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How Doug Burgum sold out LGBTQ North Dakotans for conservative clout

Burgum's push for the popular vote has clouded this professes small-town boy's ability to remember who he actually works for.
Collage of Doug Burgum
Leila Register / NBC News; Getty Images

The first GOP primary debate features 8 candidates — and one Trump-sized elephant in the room. Are any of the hopefuls fit to be president? Read this installment of MSNBC’s 2024 profile series and find out.

Douglas James Burgum, the 33rd governor of North Dakota, is the poster child of small-town America. He was born in Arthur, North Dakota, population 323, and has made this rural background an integral part of his campaign. He is the small-town boy who made it big — truly big. After founding Great Plains Software in 1981, he sold it to Microsoft in 2001 for $1.1 billion. The rest of America may not know much about him, but Burgum has North Dakota wrapped around his billion-dollar finger. 

The rest of America may not know much about him, but Burgum has North Dakota wrapped around his billion-dollar finger.

Our governor truly does love where he comes from and is the first to say it. But increasingly, his supposedly all-American values look just like the boring, culture war rhetoric of the other conservatives hoping to compete with higher-profile primary candidates like Donald Trump and Ron DeSantis. North Dakotans elected Burgum governor in 2016, seeing him as the answer to the traditional politician, someone who came up on his own and would offer the people of his state an honest, independent option. And yet, over the past few years, his policies and image have pivoted to keep up with whatever voter group he is trying to woo at the time. 

It has been particularly frustrating to witness our governor’s evolution on LGBTQ policies. 2021 brought the first anti-trans bill to the North Dakota Legislature: HB 1298. This bill would have restricted transgender students from participating in public elementary and secondary school sports — this, despite zero examples of transgender girls wanting to play on girls’ sports teams. Burgum listened to reason at the time, or at least seemed to. He vetoed the bill, declaring that fairness on the state’s playing fields was not in danger. 

Fast forward to 2023, however, and the picture changes. In April, North Dakota’s conservative super-majority advanced 10 anti-LGBTQ bills in one day. That’s a record, according to the Human Rights Campaign. Burgum vetoed a bill that would have outlawed the use of an individual’s preferred pronouns in school. “The First Amendment already prohibits compelled speech and protects teachers from speaking contrary to their beliefs,” he said in March.

But our hopes of weathering the rising tide of discrimination quickly came crashing down. Burgum signed HB 1254 (criminalizing medical care for trans youth) and HB 1522 (which prohibits policies on pronouns and requires separate accommodations for trans people). With these signatures, queer families realized they were no longer welcome in North Dakota. Some are moving to refuge states like Minnesota, but picking up stakes is not possible for everyone, setting up a gut-wrenching decision.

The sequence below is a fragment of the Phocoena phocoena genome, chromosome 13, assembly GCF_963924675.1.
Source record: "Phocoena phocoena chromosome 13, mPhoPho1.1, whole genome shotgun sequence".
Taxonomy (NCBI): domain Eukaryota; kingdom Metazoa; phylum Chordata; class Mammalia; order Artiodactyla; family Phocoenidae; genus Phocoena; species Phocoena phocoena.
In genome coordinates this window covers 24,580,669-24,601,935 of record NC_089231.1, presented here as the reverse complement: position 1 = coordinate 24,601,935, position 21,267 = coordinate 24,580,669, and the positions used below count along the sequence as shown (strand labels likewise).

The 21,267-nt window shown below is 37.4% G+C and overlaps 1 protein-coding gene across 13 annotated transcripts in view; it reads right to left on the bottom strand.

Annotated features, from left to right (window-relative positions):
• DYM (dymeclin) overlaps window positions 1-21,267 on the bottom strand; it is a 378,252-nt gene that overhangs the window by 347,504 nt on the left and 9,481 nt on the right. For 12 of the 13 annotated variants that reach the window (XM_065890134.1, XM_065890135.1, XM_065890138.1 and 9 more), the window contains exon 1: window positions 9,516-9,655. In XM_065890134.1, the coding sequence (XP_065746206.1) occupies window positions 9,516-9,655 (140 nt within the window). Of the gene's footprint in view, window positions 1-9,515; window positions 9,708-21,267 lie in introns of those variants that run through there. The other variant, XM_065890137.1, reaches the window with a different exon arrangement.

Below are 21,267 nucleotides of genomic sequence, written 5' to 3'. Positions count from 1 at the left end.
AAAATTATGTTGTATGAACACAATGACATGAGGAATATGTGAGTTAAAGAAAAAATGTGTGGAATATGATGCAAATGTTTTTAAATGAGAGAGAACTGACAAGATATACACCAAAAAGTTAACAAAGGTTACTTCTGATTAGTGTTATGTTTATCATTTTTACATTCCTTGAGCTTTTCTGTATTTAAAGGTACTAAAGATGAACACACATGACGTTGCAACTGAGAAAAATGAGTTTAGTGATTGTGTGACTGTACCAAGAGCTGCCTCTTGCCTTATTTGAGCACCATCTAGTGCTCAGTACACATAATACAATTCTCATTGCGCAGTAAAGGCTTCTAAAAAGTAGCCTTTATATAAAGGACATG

Simply put, children and families in North Dakota have been let down by Burgum. He slid from an independent governor exercising rational acceptance of queer people to a culture war champion aligned against them in just two short years, and it is pretty disconcerting to see a leader affected by misinformation in this way. 

Each anti-queer bill brought scores of people out to testify against it. Many of these witnesses were testifying before a legislative committee for the first time, from parents of queer children to doctors, teachers and therapists. Experts brought data, studies, anecdotal evidence and lived experiences showing how harmful these policies will be. Queer citizens read harrowing stories and told tales of homelessness, abuse and addiction. On the other side of the aisle, anti-trans boosters brought Bible passages that they offered as “proof” that being queer is wrong. Burgum’s signatures suggest he agrees.

One supportive adult in a queer child’s life can reduce the risk of suicide by 40%. Youth testified about how their supportive and affirming teachers made positive impacts on their lives. Their stories were inspirational; they highlighted the messages of acceptance and respect learned in North Dakota public schools. Older youth spoke about how one safe and affirming teacher could serve as a beacon in the darkness and a haven from schoolyard cruelty. 

Those stories fell on deaf ears. With the signing of HB 1522, the North Dakota Legislature and Gov. Burgum have made it clear that teachers are not allowed to support queer children in public schools. Teachers are now being told they must use dead names, misgender their students and even out students to their parents. There is no doubt this will create an environment young people cannot trust. And if students cannot trust the school system, they cannot learn.

Originally elected as an answer to generational politics, someone who had a different perspective to bring to the proverbial North Dakota table, Doug Burgum has proven to be a profound disappointment. Burgum is far too willing to sell out the queer people of North Dakota for the sake of keeping his conservative cards in play. I believe he understands the needs and rights of queer citizens, but his push for the popular vote has clouded any ability to remember who he works for. And I believe that if he is given the power of the presidency, Doug Burgum will do more of the same. 

Read the rest of our GOP profile series here: